It's not a secret that Advanced Micro Devices (NASDAQ:AMD) has had a turbulent couple of years, particularly as its position in the already-weakening PC market has eroded and its competitive position as a second-source to Intel (NASDAQ:INTC) in the server market has been reduced to little more than a footnote. However, after a management transition several years ago, the company has made some important strides toward a recovery -- even if it still has a long way to go.
Cutting the fat and tacitly narrowing focus
Several years ago, AMD tried to have a comparable offering to its much larger and better-capitalized rival, Intel, in both PCs and servers. This spanned everything from multi-socket high-end servers to the lowest end of the PC market. To some extent, AMD still plays in pretty much all of these markets today, but -- particularly in high-end servers -- it is clear that AMD is getting as much mileage as it can out of existing designs before apparently exiting those segments.
Today, AMD's chief focus seems to be on its "small-core" processors, which have proven useful in a variety of markets, spanning from game consoles such as the Xbox One and the PlayStation 4 to low-power tablet/convertible oriented chips. Of course, big-cores are useful in the more premium segment of the PC market, but they are more expensive to build, and Intel's investment there (and manufacturing lead) is pretty hard to match.
AMD's latest low-power SoCs look compelling
While last year's Kabini/Temash are still the latest low-power, low-cost products from AMD available in systems on the market today, AMD did announce a refresh of these products known as Beema/Mullins. While the micro-architecture of these chips seems fundamentally unchanged, AMD has put quite a lot of work into more aggressively pushing the "turbo" capabilities of these chips, allowing Mullins -- the tablet and 2-in-1 successor to Temash -- to post some pretty impressive benchmark numbers while in AMD's 11.6" reference design.
Now, keep in mind, AMD didn't offer reviewers any measured power consumption numbers, or even any way to measure battery life, so it's too early to draw any meaningful competitive conclusions from the performance numbers alone. In fact, while the power draw of the CPU core at the higher performance levels is probably higher (can't break the laws of physics), the system is likely managing those frequencies better, ultimately delivering a significantly improved user experience over AMD's prior tablet-oriented efforts. Progress matters, and AMD is making it.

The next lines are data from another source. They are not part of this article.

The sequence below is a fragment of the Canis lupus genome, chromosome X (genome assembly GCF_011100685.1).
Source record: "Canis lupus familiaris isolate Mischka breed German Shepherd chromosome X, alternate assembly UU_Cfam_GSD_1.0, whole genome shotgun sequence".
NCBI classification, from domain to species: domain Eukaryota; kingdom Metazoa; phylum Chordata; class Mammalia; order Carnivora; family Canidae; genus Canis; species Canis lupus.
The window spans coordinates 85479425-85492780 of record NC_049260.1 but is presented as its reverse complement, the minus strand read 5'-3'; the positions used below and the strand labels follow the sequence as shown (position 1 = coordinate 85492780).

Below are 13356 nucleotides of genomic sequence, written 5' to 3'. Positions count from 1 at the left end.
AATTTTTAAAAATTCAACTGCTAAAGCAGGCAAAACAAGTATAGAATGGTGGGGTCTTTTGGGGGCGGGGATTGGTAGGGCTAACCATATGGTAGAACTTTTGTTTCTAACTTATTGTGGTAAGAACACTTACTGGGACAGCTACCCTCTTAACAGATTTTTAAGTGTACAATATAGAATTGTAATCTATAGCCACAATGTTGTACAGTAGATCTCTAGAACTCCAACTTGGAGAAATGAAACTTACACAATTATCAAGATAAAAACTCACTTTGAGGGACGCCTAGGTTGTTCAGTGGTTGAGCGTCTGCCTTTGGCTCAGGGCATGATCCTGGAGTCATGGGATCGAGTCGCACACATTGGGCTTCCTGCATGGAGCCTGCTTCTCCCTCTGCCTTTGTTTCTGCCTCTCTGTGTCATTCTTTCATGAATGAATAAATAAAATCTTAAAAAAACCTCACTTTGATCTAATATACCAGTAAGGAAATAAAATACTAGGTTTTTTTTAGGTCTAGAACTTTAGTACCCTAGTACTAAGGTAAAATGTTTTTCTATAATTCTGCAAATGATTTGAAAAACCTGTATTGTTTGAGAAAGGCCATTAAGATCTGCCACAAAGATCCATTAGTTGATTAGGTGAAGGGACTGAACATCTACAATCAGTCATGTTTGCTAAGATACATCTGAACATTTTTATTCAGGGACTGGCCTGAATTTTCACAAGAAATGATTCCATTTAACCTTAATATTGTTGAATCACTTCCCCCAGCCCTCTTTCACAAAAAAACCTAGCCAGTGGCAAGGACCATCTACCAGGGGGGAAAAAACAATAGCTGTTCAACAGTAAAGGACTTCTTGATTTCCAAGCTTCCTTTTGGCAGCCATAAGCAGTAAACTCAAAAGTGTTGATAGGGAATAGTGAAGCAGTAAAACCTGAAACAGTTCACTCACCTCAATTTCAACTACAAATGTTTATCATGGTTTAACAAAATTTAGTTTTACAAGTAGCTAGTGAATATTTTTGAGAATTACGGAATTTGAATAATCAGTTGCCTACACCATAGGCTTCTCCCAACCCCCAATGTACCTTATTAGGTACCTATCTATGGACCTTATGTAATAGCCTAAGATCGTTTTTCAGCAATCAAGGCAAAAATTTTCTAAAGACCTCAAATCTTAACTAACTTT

We now need to see some design wins
Last year's Kabini product was a solid low-power chip for budget notebooks (although Temash definitely needed some work), but the problem was that AMD still managed to lose market share despite these offerings. That being said, while Kabini/Temash were largely uncompetitive against Intel's Bay Trail-M/D and Bay Trail-T, respectively, as far as performance/power goes, Beema/Mullins look like a solid improvement. At the same time, Intel next "big" refresh of its low-power, low-cost oriented tablet and PC products -- known as Cherry Trail-T for tablets and Braswell for PCs -- won't appear until 2015, giving AMD a window of opportunity.
Of course, it's not safe to assume that because AMD could potentially have the better product (power consumption, delivered performance in real products, bill of materials cost, etc., are all factors outside of the benchmarks that go into this) that it will automatically win designs. However, if what AMD has on its hands is legitimate, and if it can offer these parts at competitive prices to the OEMs, then AMD has a shot at winning back share in this space during the back half of the year.
Foolish bottom line
AMD's decision to slim down and focus on a narrower set of products is looking like the right one. While AMD's recovery is not a "slam dunk, home run," the competitive picture -- if the early Beema/Mullins numbers turn out to be legitimate -- is starting to turn up for the company. Keep a close eye on design wins in the PC and Windows tablet space, as these are ultimately what will drive the company's computing solutions group.
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Ashraf Eassa owns shares of Intel. The Motley Fool recommends Intel. The Motley Fool owns shares of Intel. Try any of our Foolish newsletter services free for 30 days. We Fools may not all hold the same opinions, but we all believe that considering a diverse range of insights makes us better investors. The Motley Fool has a disclosure policy.